JUDGE HOWATT: I think that you have to be very careful in dealing with Canon 5, and it’s very important that any candidate recognize that he cannot bring his political views into the process. By the same token, I think Craig has misunderstood the responsibilities of a trial judge in regard to whether or not there is accountability. In California, you have the Commission on Judicial Performance, which is separately funded and set up by the state legislature to review and to test the actions of various judges, everything from demeanor down to the action that they take in the courtroom. I was on the Commission of Ethics for the California Judges Association. I was also selected at one point to be a Special Master to review the credentials of a sitting California judge, so I know that there is accountability. It may not be the electoral accountability that Craig is seeking but there is definitely serious accountability for the actions of a judge. On top of that, you have the courts of appeal, which review the actions taken by a judge, whether or not they fit within the legal system. I think Craig also has a misunderstanding of his civics lessons in that, indeed, the legislature makes the law, the executive enforces the law and the courts interpret the law within the context of the Constitution. If Craig were elected, he would have to take an oath to uphold the Constitution of the State of California as well as the Constitution of the United States. And in so doing, he would have to accept all those rulings that he may personally have disagreement with and apply the law evenly and fairly. The fact is that what Craig is really saying to us is his experience, his belief that there is to be fifty-fifty percent custody of children is, in fact, the law. However, there is a great deal of discretion that is applied to the judge to determine whether or not the parents are emotionally and physically and psychologically fit to co-parent a child, and there can be disastrous results where 50-50 is sought by a man, for example, seeking to reduce child support obligations simply by the 50-50 demand. There’s a wonderful book, it’s called “Between Two Worlds,” that is about the childhood of one young lady who is being tossed back and forth between two families on a 50-50 basis. And there are situations in it works very well, there are situations in it when – where it doesn’t. You can’t just say that because the law says 50-50 it has to be 50-50 because the law provides for discretion.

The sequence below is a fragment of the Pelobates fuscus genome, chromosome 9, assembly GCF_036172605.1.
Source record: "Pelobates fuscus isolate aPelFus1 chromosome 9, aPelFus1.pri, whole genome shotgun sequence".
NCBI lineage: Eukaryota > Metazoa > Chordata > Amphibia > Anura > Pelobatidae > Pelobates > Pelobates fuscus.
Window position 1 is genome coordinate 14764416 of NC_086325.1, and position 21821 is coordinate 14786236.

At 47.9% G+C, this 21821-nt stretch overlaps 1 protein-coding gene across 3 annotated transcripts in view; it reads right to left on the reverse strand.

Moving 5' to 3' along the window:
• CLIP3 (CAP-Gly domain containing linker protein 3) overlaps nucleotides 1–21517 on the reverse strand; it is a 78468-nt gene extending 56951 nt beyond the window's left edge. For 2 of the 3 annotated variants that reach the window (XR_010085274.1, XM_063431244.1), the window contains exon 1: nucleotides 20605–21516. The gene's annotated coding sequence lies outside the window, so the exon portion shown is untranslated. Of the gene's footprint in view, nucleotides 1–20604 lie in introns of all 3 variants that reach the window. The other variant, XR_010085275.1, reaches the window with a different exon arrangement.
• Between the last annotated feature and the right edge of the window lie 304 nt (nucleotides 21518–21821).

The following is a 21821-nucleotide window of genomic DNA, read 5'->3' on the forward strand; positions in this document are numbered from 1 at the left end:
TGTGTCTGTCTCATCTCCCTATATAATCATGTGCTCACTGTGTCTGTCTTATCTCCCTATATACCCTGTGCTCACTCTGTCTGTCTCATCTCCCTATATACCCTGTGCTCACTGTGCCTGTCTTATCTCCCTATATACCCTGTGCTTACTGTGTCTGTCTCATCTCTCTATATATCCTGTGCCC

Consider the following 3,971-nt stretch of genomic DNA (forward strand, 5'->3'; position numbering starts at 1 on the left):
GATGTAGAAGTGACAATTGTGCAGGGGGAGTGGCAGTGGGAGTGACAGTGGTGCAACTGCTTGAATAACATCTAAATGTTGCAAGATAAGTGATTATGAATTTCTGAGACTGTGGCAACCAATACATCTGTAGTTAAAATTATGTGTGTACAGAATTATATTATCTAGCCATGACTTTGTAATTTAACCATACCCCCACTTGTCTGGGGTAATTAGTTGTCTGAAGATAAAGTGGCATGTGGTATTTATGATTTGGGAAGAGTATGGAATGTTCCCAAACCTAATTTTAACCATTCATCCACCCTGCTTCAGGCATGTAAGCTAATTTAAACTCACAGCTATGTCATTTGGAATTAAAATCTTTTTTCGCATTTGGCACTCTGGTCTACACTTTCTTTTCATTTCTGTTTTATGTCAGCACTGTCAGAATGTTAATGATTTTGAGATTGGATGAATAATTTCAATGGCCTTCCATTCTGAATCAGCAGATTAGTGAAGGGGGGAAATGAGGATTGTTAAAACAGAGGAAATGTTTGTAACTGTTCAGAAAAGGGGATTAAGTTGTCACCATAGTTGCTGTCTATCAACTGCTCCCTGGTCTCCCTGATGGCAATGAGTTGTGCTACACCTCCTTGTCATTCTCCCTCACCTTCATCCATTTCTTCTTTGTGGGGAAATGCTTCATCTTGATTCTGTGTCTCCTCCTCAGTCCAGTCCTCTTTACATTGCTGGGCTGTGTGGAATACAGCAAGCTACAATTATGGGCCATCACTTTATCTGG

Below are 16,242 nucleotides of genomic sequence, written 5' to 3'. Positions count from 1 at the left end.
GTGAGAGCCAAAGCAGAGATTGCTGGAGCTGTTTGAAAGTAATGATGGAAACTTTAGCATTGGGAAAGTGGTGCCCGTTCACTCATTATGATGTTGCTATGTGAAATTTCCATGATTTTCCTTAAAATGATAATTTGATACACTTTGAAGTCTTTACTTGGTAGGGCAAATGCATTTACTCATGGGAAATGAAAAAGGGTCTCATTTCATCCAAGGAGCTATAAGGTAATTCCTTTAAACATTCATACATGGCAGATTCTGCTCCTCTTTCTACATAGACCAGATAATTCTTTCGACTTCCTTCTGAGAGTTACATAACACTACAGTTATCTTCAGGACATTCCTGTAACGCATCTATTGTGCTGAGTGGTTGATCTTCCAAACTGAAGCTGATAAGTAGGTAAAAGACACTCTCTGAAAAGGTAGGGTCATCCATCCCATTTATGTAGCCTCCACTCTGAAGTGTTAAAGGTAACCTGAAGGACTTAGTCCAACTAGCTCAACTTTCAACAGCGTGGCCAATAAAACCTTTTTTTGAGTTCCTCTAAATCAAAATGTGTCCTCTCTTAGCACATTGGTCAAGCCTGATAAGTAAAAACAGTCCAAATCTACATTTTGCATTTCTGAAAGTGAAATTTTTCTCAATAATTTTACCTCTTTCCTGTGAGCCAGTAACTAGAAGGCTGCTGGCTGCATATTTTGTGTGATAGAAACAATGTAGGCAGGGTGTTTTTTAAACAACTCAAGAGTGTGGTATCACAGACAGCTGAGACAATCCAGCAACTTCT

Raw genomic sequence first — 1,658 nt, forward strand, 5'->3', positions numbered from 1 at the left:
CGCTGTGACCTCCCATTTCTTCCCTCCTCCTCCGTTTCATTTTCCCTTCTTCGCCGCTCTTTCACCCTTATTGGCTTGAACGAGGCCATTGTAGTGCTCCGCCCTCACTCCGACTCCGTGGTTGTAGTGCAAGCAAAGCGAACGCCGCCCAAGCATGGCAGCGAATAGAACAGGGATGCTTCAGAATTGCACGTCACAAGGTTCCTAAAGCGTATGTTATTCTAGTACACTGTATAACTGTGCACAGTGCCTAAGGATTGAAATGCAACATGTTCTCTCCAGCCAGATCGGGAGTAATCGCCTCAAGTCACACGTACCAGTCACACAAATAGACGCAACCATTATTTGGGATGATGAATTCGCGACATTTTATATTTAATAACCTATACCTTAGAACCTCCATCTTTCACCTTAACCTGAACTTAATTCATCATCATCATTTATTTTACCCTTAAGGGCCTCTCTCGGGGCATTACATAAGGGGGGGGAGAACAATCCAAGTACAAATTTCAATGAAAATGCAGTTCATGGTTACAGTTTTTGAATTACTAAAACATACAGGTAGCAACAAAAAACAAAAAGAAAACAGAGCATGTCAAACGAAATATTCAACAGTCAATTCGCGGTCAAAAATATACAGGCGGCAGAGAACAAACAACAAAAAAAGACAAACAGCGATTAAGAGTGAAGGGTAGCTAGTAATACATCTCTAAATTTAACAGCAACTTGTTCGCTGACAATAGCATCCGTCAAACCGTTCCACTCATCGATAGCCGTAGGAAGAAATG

CAVANAUGH: Let me get Craig Candelore to respond to some of the things that you’ve said, Judge Howatt.